The death of Soviet secret agent Marcus Klingberg is a reminder that even the most fiercely ideological spies can have a deep compassion for the societies they live in.
Marcus Klingberg, “the most damaging spy in Israel’s history,” according to Israel’s security services, passed away earlier this week at the age of 97.
Klingberg was a dedicated communist, the kind that blindly believed in the Soviet Union’s promises of the 20th century. He spied for the USSR for over 30 years and passed on secrets and classified materials to which he had access as the deputy scientific director of the top-secret Israel Institute for Biological Research (IIBR) in the town of Ness Ziona.
“He believed that his goal was to strengthen socialism in the struggle between the Western and Eastern blocs and not to harm Israel, even if it doesn’t sound convincing to the average Israeli,” says Attorney Michael Sfard, who served as one of Klingberg’s lawyers.
In his autobiography, co-authored with Sfard, Klingberg describes how his spying was motivated by a fierce commitment to ideology, as opposed to what the Shin Bet originally claimed. Klingberg believed that for the sake of peace, the kind of knowledge that could be found in IIBR could not remain in the hands of only one side of the superpowers during the Cold War, and that only a balance of knowledge between the West and the East can protect humanity.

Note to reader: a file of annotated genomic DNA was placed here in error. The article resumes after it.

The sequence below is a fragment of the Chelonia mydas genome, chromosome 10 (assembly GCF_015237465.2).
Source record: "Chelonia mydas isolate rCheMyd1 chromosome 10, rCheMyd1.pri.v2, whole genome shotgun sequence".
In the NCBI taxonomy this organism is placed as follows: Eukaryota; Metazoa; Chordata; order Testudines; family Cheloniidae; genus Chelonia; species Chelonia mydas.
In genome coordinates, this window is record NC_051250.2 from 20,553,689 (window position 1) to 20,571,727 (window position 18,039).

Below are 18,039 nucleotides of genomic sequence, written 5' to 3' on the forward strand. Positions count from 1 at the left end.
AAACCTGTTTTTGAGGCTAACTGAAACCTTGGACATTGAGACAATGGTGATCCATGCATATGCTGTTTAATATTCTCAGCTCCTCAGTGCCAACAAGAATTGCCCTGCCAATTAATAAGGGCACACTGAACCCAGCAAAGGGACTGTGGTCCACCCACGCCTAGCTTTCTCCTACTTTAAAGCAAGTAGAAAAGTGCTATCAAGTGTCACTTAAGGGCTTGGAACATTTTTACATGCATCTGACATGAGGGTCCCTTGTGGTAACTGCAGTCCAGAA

“My grandfather taught me a lesson in loyalty,” says Klingberg’s grandson, Ian Brossat, who serves as the deputy mayor of Paris on behalf of the French Communist Party. “I know that in Israel he is considered a traitor, but his entire life was dedicated to the Soviet Union. The Soviets gave him the opportunity not only to survive (Klingberg is a Holocaust survivor, h.m.), but also to fight the Nazis who massacred his family and people. He always remembered that.”
Klingberg’s book, however, describes how he was recruited as result of being dragged into the world of espionage by a member of Soviet intelligence, who worked out of the Russian church in south Tel Aviv and provided Klingberg with caviar sent to Israel through diplomatic mail.
The decision to work at a top-secret center dedicated to developing biological weapons, and the choice to disseminate the knowledge gained there to other states, looks strange to people who identify as socialists or leftists. But like Klingberg...Read More